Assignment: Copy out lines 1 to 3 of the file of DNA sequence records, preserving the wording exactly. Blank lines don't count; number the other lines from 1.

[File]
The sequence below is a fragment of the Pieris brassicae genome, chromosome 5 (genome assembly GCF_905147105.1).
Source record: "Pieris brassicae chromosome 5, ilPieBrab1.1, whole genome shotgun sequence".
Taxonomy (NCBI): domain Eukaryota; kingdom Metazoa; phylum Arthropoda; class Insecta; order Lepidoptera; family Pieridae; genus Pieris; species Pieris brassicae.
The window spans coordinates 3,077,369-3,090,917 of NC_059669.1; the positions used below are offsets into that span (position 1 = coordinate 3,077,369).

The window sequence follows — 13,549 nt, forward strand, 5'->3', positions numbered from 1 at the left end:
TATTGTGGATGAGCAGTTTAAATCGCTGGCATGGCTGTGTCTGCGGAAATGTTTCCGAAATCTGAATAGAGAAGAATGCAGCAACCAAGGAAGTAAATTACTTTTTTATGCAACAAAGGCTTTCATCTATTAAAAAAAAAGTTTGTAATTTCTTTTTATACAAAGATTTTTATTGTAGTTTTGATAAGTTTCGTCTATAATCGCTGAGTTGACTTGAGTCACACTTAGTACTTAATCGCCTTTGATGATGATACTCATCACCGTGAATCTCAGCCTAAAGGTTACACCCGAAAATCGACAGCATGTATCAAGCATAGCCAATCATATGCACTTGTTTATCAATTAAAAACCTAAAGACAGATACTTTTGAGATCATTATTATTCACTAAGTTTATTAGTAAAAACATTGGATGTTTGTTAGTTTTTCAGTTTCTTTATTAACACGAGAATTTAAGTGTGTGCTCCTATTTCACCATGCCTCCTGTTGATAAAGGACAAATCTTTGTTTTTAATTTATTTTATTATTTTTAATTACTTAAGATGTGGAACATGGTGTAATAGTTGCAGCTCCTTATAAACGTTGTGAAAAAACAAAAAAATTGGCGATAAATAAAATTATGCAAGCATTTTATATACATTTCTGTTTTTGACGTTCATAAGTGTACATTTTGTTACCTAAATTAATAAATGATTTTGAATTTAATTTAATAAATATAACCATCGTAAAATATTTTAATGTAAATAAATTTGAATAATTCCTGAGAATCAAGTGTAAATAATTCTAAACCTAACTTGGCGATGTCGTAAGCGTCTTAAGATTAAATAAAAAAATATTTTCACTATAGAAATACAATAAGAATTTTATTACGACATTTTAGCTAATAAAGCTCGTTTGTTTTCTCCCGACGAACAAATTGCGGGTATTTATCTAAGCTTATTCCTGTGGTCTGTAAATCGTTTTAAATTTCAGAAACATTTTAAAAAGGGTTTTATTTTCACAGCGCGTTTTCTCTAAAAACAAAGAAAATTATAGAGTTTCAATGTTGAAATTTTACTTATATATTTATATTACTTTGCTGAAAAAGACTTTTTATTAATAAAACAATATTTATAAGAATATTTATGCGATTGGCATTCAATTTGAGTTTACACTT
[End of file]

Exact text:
The sequence below is a fragment of the Pieris brassicae genome, chromosome 5 (genome assembly GCF_905147105.1).
Source record: "Pieris brassicae chromosome 5, ilPieBrab1.1, whole genome shotgun sequence".
Taxonomy (NCBI): domain Eukaryota; kingdom Metazoa; phylum Arthropoda; class Insecta; order Lepidoptera; family Pieridae; genus Pieris; species Pieris brassicae.